Justin Beatty: There’s a lot of shared experience from, you know, in the 1700s, 1800s, where, you know, folks were learning how to deal with these new people that had come to our lands.

We were seeing, as Indigenous folks, we were saying, okay, there’s now new people coming here that we don’t know, but we’re seeing how a segment of that population is being treated similar to how we’re being treated.

So, we have a mutual cause here in our liberation that we need to work towards.

Then going forward, you know, with the redlining of neighborhoods, who’s allowed to live where. And a lot of times Black folks and Native folks were allowed to live next to each other or, you know, they went to the same schools because, guess what? You don’t fit into this other demographic, and so you’re not really welcome here.

So, in that there was a lot of interplay and exchange of culture. And with the advent of like hip-hop, right? Hip-hop had spread all across the country, all across the world.

It goes into Native communities, too. And the esthetics that come along with that, right, are melded, you know? Because I think with most people, when you’re involved with something, you want to have some ownership of it.

You want to feel like it belongs to you.

So I’ve seen, you know, Native folks wearing, you know…modified versions of clothing that fits the hip-hop esthetic.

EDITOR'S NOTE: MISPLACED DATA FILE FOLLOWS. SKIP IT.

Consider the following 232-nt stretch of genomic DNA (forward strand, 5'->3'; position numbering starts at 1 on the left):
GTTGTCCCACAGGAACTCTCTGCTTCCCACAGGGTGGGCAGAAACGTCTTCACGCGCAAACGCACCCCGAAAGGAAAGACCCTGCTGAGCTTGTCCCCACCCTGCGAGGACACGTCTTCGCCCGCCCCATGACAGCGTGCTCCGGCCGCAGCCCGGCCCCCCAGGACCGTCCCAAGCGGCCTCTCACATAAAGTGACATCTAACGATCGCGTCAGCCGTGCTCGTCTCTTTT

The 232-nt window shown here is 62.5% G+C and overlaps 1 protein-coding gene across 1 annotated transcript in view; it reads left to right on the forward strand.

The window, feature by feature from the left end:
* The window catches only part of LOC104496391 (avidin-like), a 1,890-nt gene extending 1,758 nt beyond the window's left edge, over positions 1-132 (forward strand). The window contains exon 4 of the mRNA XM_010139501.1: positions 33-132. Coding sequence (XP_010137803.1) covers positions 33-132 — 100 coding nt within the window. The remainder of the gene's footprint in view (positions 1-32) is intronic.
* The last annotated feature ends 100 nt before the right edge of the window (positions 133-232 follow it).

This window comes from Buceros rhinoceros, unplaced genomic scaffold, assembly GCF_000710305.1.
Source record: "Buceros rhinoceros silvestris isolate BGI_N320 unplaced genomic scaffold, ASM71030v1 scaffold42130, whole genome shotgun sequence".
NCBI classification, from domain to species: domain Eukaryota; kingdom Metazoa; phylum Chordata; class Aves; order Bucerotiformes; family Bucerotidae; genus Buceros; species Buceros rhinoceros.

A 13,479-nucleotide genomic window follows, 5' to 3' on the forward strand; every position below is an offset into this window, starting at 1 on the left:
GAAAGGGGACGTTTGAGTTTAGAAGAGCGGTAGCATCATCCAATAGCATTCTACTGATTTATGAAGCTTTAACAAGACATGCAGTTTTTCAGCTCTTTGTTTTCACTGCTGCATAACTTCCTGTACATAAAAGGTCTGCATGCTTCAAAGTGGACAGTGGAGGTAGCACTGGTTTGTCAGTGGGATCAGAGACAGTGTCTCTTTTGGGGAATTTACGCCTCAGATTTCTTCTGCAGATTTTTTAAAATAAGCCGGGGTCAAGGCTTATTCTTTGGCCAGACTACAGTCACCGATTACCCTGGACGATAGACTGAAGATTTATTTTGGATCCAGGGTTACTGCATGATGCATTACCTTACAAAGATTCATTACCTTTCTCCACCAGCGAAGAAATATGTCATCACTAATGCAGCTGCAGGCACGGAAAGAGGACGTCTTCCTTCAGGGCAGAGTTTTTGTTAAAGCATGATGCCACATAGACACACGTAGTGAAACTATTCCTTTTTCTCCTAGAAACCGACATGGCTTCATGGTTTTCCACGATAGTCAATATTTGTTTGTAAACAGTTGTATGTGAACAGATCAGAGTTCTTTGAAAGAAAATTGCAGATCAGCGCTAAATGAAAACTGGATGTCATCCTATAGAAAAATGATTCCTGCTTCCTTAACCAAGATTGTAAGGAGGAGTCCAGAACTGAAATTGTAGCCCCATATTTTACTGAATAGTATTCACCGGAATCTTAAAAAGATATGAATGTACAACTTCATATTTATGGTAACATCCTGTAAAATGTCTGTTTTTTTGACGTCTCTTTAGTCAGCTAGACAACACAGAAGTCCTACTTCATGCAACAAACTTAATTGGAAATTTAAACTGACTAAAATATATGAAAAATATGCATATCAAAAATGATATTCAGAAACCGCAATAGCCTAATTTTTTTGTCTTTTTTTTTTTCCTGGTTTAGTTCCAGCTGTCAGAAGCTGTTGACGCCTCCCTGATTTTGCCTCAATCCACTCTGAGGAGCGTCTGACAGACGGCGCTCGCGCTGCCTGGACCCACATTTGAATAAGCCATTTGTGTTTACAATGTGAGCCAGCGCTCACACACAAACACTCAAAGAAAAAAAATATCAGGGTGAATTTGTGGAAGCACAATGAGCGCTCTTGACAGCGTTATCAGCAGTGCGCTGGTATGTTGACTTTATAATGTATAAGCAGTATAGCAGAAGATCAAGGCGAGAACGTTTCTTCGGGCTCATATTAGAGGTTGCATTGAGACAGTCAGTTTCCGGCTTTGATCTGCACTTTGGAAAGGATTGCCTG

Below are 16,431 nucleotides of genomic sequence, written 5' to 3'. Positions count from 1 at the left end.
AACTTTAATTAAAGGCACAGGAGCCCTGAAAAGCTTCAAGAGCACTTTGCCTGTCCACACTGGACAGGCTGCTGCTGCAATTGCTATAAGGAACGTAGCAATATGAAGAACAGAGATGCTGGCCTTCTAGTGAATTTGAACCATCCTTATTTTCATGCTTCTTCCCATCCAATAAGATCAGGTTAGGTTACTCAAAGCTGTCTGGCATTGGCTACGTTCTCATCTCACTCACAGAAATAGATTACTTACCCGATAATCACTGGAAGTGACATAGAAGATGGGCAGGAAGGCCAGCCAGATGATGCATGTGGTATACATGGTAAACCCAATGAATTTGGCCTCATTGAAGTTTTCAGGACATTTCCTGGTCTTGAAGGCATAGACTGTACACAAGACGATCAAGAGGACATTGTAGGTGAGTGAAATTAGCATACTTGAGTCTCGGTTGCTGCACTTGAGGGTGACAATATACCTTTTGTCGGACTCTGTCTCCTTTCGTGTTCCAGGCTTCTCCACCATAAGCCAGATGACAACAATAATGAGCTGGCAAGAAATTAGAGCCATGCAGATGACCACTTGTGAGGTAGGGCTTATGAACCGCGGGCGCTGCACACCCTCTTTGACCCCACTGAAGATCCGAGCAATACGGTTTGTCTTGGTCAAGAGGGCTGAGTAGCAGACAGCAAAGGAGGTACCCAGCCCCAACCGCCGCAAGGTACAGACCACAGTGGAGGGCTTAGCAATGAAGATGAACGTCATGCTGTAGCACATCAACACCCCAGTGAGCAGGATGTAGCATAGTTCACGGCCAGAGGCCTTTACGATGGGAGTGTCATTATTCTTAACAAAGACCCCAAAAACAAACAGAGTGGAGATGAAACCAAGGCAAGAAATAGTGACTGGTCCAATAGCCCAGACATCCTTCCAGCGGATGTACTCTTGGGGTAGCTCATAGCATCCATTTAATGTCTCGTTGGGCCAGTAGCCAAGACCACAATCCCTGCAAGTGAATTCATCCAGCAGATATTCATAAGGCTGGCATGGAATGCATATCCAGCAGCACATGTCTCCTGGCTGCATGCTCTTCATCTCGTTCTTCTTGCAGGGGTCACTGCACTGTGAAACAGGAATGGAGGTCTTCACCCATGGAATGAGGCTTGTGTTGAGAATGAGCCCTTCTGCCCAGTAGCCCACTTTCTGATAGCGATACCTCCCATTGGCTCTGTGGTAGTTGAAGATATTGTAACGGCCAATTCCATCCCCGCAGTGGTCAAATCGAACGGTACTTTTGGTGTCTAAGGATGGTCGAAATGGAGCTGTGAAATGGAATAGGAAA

You see it with sports stuff all the time, Because like a lot of times within, like, hip-hop esthetic, you wear basketball jerseys, football jerseys, etc., etc.. I’ve seen those types of clothes modified with, you know, Native designs on them. And I think there’s also the understanding that, like, you look at people, the Mohawk hairstyle, right?

Zydalis Bauer: Yes.

Justin Beatty: You see that in punk rock. You see Black folks wearing it where it’s just kind of faded on the side, but it’s like faux hawk, things like that.

So, these are the little pieces of interplay that I think people don’t necessarily recognize that that’s where it’s coming from. But there’s this sort of very often very subtle, places where you have these touchpoints and in that there’s growth.

Zydalis Bauer: And as we’ve just discussed in this conversation, hair really is more than just hair.

So, what would you want people to know and understand about this cultural artform?

Justin Beatty: I think it’s important to understand that it’s something that most people have. But is there a difference in hairstyles, hair types, hair color? Absolutely.

But it’s something that identifies us as human.

And so, when we can start to have those conversations, when you see something, like, “Man, that’s cool! I wish I could do that with my hair.” That is something that we can stand to have the conversations around. It’s something that most of us have or why we don’t have it.

Maybe you have alopecia. Maybe you’re like me; I cut my hair in honor of a family member that was passing years ago, because that’s a cultural thing.

We can find ways to connect and find ways to experience being human outside of ourselves. And hair, although it’s maybe an unlikely and unexpected way to do that, it is still a way to do that.